Samantha Lee Lemmerman
Instructor Deb Dusek
College Composition 110-08
13 April 2011
My Name Is Samantha
In high school I had always noticed that I was the one with the longest name ever. Samantha Lemmerman might not be the longest name in the world, but for a school with only 180 students kindergarten through twelfth grade, it was pretty long. I found that my name was very unique when I was younger. With twenty letters in my full name, I've had mixed feelings on it.
There have been a few famous Sams that I know of, Samuel Adams from the beer commercials and Samantha Jones of Sex and the City. I suppose one could say that all Samanthas and Sams were named from Samuel, the character in the bible. I, however, was not. My mother told me just the other day that after she had found out she was pregnant at the daycare she worked at, both her and Sharon, her boss, loved the name Sam. Even if I was boy I was destined to be named Sam. It was a good thing I was not a boy though as my father has a heavy dislike for the name Samuel. In high school I had the longest first name that I knew of, besides a Mac who was a year younger than myself, his full name was Mackenzie. Even the name Sam was scarce in my school. Our history teacher's son was named Sam, he was the only Sam I knew until senior year. The Chokio-Alberta class of 2010 gained one more, Samantha Allison. I had gone from being the only Sam to one of two Sams and I did not like it one bit. Once I hit college, I knew four Sams. One of which that just so happens to be my neighbor on my floor. The eight letter name means listener and is an Aramaic name (Lansky 359). I used to feel that 'listener' did not suit me, as I gained the talking gene from my aunt, but as I begin to think about it, I've never been able to really express my feelings. Instead I was people's listener. When I was in kindergarten I remember having to write out my full name, Samantha, instead of just Sam. Confusion was all I could think about. I had gone from Sam to Samantha in a tenth of a second, or however long it took me to write out Samantha. For a few years it was Sam or Sammie. Once I got to high school it was every variation I knew of. I even tried S once, my health teacher was not too happy about that. When I began to write and publish short stories online I did so under the name Samantha Lee. That was about ninth or tenth grade. Since then it's been Samantha Lee Lemmerman, as long as I had enough time to write it out. While I looked through Bruce Lansky's book, found a handful of other variations of Samantha including; Samanatha, Samanta, and Sammantha (359). They were odd variations, I must admit, but my favorite variations were; Zamantha and Xamantha, Zam and Xam for short (359). In 2006, Samantha was ranked number 10 while Emily was number one. Between the boys and girls top ten names, Samantha and Sophia were the only names to start with S ("Social Security Presents America's Favorite Baby Names for 2006").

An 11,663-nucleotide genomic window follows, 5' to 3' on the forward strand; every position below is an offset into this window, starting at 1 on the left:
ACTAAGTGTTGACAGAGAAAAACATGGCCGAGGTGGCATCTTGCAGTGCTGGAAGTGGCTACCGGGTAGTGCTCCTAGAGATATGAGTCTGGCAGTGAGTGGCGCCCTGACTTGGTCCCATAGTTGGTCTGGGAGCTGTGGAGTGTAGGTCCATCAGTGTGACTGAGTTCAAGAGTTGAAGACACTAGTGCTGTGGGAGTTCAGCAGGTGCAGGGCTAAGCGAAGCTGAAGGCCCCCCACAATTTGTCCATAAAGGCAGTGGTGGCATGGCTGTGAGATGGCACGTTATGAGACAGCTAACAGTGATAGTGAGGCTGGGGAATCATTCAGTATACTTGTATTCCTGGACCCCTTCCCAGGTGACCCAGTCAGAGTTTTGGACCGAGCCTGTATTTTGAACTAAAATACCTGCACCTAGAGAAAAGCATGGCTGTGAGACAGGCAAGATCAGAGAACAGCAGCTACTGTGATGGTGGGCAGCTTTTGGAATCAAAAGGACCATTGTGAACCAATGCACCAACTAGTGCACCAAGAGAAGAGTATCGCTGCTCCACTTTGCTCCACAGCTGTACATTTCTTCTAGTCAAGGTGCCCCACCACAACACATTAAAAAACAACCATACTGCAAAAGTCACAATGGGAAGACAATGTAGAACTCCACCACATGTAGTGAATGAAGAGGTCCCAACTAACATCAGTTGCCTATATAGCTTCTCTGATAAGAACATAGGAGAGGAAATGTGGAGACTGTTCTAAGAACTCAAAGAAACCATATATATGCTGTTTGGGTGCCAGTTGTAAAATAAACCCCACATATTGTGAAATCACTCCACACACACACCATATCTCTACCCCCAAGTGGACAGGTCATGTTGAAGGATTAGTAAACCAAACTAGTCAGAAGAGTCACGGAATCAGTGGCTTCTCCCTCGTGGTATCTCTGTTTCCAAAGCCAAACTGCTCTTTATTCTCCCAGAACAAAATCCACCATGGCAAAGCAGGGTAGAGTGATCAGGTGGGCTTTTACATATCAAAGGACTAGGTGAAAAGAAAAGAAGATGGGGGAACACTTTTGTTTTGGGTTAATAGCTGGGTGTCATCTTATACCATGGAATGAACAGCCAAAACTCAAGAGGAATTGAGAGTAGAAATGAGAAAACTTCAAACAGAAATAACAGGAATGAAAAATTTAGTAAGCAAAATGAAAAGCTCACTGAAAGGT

In my small home town of Chokio, there is a family with the last name Lee, they own a well drilling company. Then you have Lee jeans. Lee Harvey Oswald, which reminds me that when I was in fifth grade my teacher, Mrs. Marty, gave us the afternoon off. It was November 22nd, the anniversary of John Fitzgerald Kennedy's assignation. All afternoon my class watched a documentary on JFK's death, I watched it, the rest of my class sat there passing notes and drawing crude pictures on their desks. The whole time all I could think was one thing. And when my mom got home from work I asked her why she had named me after a killer. After that day I began to read everything I could get my eyes on about the Kennedy dynasty. I found out that I shared middle names with Jacqueline Lee Bouvier Kennedy Onassis. However when I asked my mom why she named me Samantha Lee, she told me that my parents were tossing out middle names and she thought Samantha Lee sounded pretty. The name Lee originated in Germany and the three small letters pushed together into Lee means "from the sheltered place" (Astoria 186). Does this match me? In a way, sort of. If my class had had a Most Naive category in our Senior Hall of Fame, I would have been number one.
There is no pretty way to write Lemmerman. Believe me, I have tried every way imaginable. Even though its only two letters different than Zimmerman, a common name in my hometown, there are a lot of people that cannot pronounce it correctly. Through my cousin Mic Lemmerman, he can trace all the Lemmermans and has figured out that we are all related. The name Lemmerman also comes from Germany and it a pet form of the name Lemmer, which means "'people,' 'beloved,' 'famous'" (Hanks 421). It was hard enough having such a long first name, but no, I had to have a long last name as well. Substitutes and new teachers were a pain because half of them could not pronounce it correctly. No matter how I tried to write it; cursive, flowy, elegant, whatever way I tried it did not look any form of pretty. Most of the time it is written with loops and squiggles.
Even though I've changed my name numerous times I still have mixed feelings. I know it will never grow longer or shorter until I marry. I still have not found an attractive way to write my name either. But I still love the fact that I had the longest name in my class.
Astoria, Dorothy. The Name Book: Over 10,000 Names-Their Meanings, Origins, and Spiritual Significance. Minneapolis: Bethany House Publications. 1997. Print. 04 April 2011.
Hanks, Patrick-Editor. Dictionary of American Family Names. Vol. 2. Oxford University Press. 2003 Print. O4 April 2011.
Lansky, Bruce. 100,000+ Baby Names. New York: Meadowbrook Press, 2006. Print. 04 April 2011.
"Social Security Presents America's Favorite Baby Names for 2006" The United States Social Security Administration. Web. 05 April 2011.